THE RHYTHM OF SOCIETY AND LANDSCAPE (Mittelholzer, Carew, Williams, Dathorne)

Marcus Garvcy had heard the independence of the colonies coming on the winds. Of the time of its com­ing he was not certain, but of its coming he was positive. And now indeed, after many years, indepen­dence has come to the Land of Guyana, a land which by its sweeping vastness and its wide expanses breeds freedom.  It is a holy land, purified by the blood of many peoples — Indian. Portuguese, Dutch and Negro and East Indian and Chinese — sanctified by a history of violence, as these peoples fought for possession of themselves and of the land. It is blessed with the power of vast rivers and waterfalls, of great savannahs and great forests, of landscape baked by the sun and cleansed by the winds.


Lands open
To sunshine and sky
And to the endless winds
Passing their eternal rounds.
Lands that hold in their bosom
Space like a benediction.
Lands smoky with their dreams
That drift across the world
Like memories of ancient beauty dimly recalled.
Lands full of the music of birds
Crying softly a vague and formless meditation.

[Wilson Harris, 1954. Kyk-Over-Al
Anthology of Guianese Poetry]

And indeed the land of Guyana, now gaining its independence after centuries of colonial domination, is wreathed in smoky dreams, but these dreams all spiral with hopes and fears, desires and deep responsi­bilities: the responsibilities of creating out of in­dependence a feeling of total freedom.  To all citizens go this responsibility, this task, but probably more so to the man of culture – the artist, the writer. He it is who must help to prepare the evolution to a good decolonization.

Notre devoir d’hommes de culture, notre double devoir est la il est de hater la decolonisation, et il est, au sein meme du present, de preparer la bonne decolonisa­tion sans sequelles [Cesaire, “L’homme de culture et ses rcsponsabilities” Presence Africaine, 1959]

Perhaps to allot the responsibility to the writer is to trespass on his individual creative genius. But the writers in the newly independent countries of the world are caught in the dynamic historical moment where the drama of freedom and independence, of societies and men, is being enacted. In this drama, the writer tries to unravel the enigma of paradox, stemming from the ambiguity of creative self and larger society. George Lamming gives the writer grave responsibility:

You’re a public victim. You’re articu­late not only for yourself, but thousands who will never see you in person, but who will know you because the printed page is public property. And if you betray your­self, you can betray thousands too. To be trivial, dishonest, or irresponsible is to be criminal. (George Lamming, 1956. The Emigrants: 101-102)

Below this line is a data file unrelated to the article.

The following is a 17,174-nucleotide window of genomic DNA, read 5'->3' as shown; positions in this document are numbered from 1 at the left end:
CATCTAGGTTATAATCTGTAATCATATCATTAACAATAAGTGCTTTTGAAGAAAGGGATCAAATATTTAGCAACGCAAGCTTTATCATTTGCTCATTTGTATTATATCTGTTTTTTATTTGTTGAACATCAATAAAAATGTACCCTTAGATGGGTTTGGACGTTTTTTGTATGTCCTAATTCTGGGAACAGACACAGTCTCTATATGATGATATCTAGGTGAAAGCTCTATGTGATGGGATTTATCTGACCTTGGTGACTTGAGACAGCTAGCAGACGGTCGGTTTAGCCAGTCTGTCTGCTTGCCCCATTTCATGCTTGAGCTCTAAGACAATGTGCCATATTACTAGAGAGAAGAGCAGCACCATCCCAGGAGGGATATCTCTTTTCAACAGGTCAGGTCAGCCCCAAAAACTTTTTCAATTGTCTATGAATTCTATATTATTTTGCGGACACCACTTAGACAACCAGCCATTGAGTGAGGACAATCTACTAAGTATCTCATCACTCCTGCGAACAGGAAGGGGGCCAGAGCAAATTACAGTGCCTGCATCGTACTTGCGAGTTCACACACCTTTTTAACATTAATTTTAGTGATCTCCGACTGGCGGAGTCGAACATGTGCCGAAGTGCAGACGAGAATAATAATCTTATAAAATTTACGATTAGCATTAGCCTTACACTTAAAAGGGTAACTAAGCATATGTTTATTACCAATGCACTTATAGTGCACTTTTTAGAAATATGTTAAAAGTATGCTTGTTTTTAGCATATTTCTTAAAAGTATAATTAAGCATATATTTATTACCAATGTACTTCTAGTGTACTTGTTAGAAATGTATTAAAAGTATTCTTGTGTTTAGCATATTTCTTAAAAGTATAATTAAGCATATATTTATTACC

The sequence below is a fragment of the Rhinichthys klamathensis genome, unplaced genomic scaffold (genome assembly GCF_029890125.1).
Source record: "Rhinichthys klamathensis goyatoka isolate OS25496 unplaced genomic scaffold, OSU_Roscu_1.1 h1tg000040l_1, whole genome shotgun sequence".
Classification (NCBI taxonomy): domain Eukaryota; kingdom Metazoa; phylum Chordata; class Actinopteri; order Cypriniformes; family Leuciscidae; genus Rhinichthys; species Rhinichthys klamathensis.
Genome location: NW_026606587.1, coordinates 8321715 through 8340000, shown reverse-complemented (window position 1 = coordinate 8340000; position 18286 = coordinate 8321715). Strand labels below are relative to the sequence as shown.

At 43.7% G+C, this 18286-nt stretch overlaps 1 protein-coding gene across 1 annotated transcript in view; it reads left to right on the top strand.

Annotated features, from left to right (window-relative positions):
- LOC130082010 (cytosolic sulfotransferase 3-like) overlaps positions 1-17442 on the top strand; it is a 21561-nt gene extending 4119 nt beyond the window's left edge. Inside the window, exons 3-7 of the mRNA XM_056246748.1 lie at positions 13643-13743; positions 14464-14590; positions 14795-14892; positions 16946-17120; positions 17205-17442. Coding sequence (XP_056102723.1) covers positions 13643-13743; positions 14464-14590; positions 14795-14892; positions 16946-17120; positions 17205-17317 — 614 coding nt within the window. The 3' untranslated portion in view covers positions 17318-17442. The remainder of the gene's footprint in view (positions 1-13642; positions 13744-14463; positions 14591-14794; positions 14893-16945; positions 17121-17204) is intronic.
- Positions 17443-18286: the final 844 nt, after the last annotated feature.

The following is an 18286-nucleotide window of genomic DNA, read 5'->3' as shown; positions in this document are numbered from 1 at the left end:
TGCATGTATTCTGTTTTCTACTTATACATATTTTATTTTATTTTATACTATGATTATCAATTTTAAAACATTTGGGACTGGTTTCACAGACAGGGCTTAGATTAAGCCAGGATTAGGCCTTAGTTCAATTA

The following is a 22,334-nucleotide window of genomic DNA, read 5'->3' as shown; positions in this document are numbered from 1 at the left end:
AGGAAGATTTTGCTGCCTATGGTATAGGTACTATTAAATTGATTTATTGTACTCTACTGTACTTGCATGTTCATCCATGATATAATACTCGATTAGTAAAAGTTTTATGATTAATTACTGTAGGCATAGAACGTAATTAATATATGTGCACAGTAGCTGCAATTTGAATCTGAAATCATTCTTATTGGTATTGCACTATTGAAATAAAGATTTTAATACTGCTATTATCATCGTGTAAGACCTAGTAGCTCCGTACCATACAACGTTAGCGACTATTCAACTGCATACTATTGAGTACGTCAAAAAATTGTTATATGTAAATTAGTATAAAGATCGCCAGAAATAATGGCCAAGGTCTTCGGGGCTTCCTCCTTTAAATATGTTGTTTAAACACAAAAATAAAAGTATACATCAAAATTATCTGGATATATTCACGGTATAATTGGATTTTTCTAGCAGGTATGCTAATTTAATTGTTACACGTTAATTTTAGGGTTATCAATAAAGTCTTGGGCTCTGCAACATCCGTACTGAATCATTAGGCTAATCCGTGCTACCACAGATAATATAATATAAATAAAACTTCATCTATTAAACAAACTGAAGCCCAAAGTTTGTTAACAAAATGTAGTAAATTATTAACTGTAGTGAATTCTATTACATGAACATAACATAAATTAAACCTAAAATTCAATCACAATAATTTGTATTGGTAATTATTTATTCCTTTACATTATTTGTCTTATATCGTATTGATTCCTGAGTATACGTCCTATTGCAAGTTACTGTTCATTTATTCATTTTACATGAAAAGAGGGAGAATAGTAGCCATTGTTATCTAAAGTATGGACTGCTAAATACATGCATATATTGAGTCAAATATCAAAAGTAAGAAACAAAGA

Those who seek freedom will be free, but in a post-colonial society, only by their own endeavours, for independence in the post-colonial world often seems but nominal. This is so because erstwhile metropolitan governments control so many facets of the economic life and have left so many residual elements in the social life and in men’s thinking.

It is by his own effort that Guyana’s most prolific writer, Edgar Mittelholzer. tended to free himself from the residual colonial order in which he grew up, for he depicted the foibles of the hierarchy of the colonial society, its follies and absurdities. By impres­sionistic word paintings, he captured too the landscape of Guyana, animating it, revealing its psychic shiverings and murmurings. He reconstructed, too. in vast novelistic sweeps, the historical panorama of Guyana; its settlement by Dutch and English, the violence of plantation life and servitude, the bankruptcy of morality of the early times of Guyana, where fire-blood was respected or feared, and weakness shunned. Jan Carew. another writer of Guyana, catches the secret rhythms of his land — the pull and resonance of its villages, of its coastlands. of its forests — as he does so, capturing many of the overtones of colonial times. The two most recent writers of Guyana, O. R. Dathorne and Denis Williams, range far afield from their land and seek to define the fundamental Guyanese-self by making their characters return in time to the continent of Africa. There, as they seek individual freedom, examining their ties with the continent of Africa, these characters — perhaps the writers themselves — under­go a “prise de conscience“, a “prise de soi“.